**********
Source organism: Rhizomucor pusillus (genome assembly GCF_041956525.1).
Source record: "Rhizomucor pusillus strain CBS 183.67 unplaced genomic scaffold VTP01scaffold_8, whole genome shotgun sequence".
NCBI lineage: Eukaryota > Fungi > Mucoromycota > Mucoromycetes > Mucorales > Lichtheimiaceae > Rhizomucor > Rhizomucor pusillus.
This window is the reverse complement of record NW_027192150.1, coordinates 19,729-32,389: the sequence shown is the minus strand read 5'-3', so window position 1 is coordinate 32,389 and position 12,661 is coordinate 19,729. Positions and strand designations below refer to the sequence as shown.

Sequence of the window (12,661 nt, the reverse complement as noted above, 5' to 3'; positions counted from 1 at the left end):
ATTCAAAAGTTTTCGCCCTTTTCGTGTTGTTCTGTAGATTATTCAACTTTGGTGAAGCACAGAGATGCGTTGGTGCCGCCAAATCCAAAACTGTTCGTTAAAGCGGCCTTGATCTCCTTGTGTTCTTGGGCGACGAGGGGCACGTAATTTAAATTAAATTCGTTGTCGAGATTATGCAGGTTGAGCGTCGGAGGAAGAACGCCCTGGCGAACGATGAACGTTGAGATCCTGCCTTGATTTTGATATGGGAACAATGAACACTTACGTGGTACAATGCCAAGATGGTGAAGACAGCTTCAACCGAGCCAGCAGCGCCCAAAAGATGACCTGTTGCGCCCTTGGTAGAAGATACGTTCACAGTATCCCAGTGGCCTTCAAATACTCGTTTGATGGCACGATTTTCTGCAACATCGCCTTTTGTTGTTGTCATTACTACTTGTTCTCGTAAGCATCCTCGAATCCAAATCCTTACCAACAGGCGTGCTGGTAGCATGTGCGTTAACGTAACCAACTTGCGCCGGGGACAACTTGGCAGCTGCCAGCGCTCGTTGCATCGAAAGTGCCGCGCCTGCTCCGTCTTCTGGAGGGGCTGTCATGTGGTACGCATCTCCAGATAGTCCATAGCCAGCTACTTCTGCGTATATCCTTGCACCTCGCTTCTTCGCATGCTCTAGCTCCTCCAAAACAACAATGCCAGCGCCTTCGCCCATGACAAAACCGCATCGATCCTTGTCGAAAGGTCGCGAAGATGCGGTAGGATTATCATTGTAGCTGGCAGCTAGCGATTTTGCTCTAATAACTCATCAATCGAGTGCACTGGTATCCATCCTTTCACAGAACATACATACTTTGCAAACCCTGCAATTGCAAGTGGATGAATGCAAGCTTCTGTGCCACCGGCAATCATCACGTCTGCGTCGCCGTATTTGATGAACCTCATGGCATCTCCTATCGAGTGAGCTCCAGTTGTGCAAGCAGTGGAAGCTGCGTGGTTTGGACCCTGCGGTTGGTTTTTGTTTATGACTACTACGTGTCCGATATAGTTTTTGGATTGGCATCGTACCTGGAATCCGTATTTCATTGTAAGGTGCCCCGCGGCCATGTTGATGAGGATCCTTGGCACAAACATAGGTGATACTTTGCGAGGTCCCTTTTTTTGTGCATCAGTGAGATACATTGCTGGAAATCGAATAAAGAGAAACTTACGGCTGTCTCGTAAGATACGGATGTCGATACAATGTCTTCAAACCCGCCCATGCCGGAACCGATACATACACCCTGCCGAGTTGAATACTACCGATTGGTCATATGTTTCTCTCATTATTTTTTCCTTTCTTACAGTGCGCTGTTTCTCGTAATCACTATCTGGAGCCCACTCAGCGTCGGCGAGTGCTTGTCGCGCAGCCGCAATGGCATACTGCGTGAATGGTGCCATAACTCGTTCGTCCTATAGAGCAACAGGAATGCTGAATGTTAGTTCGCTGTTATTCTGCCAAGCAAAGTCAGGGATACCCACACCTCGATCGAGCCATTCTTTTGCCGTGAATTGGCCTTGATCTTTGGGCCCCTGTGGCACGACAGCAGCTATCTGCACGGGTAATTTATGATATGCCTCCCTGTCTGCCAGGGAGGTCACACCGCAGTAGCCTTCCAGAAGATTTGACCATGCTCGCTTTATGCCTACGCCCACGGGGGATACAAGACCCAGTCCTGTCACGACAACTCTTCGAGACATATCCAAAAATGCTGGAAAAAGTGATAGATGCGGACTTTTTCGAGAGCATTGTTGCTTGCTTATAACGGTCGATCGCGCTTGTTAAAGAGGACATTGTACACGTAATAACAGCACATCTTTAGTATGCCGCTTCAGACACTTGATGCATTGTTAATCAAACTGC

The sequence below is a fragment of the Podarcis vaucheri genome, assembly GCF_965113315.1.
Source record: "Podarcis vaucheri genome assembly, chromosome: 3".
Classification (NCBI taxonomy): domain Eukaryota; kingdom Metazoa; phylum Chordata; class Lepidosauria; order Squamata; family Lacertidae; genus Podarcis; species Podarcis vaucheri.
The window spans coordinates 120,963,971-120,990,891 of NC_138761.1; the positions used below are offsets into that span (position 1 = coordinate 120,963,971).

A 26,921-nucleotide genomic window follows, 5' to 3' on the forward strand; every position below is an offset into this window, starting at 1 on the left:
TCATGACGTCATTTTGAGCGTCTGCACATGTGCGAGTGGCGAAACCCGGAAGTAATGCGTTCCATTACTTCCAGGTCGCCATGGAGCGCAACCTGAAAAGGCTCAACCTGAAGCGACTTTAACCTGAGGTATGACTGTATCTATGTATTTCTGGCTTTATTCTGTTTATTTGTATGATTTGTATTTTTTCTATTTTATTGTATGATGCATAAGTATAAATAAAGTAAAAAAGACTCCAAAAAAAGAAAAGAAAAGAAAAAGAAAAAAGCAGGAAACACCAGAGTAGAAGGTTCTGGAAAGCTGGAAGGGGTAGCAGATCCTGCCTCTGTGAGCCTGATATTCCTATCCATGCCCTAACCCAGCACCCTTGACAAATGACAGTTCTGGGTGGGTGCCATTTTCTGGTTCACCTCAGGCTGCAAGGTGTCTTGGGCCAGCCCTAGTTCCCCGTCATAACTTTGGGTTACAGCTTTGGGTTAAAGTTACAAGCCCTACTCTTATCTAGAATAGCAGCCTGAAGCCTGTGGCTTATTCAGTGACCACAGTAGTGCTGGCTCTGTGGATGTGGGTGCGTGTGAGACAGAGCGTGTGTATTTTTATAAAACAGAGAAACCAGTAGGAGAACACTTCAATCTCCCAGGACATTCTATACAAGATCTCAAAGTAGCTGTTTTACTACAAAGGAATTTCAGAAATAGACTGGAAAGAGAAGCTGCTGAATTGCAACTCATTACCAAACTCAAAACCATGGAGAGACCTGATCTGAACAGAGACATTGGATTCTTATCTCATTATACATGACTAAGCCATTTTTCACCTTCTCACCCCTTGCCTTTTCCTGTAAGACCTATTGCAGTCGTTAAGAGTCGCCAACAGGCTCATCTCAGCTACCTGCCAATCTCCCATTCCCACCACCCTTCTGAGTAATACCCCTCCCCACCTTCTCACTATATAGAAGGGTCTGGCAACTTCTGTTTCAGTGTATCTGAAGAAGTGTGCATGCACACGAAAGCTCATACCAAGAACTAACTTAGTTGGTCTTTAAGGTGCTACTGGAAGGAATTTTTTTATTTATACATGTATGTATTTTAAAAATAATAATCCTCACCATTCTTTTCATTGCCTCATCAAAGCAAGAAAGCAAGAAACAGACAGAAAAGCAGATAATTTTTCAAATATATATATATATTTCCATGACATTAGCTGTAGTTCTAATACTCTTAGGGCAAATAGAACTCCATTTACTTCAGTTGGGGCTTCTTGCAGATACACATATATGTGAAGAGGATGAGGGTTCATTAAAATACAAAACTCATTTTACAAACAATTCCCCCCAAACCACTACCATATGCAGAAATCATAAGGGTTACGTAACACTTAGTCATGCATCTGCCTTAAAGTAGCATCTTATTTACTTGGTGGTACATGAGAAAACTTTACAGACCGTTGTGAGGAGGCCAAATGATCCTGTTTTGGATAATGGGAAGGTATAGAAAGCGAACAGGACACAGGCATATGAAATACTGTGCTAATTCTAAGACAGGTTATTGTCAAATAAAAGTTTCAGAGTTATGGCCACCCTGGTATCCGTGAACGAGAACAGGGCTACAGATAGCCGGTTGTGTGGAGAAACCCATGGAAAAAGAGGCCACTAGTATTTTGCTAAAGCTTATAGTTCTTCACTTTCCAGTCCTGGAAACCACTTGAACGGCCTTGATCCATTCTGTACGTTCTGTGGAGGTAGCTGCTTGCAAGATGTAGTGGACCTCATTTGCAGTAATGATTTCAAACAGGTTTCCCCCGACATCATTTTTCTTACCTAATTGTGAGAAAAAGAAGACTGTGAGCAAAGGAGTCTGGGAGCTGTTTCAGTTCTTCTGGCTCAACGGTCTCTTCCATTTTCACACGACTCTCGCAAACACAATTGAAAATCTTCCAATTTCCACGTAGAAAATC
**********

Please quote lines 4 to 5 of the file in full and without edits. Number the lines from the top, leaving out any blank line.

This window is the reverse complement of record NW_027192150.1, coordinates 19,729-32,389: the sequence shown is the minus strand read 5'-3', so window position 1 is coordinate 32,389 and position 12,661 is coordinate 19,729. Positions and strand designations below refer to the sequence as shown.

Sequence of the window (12,661 nt, the reverse complement as noted above, 5' to 3'; positions counted from 1 at the left end):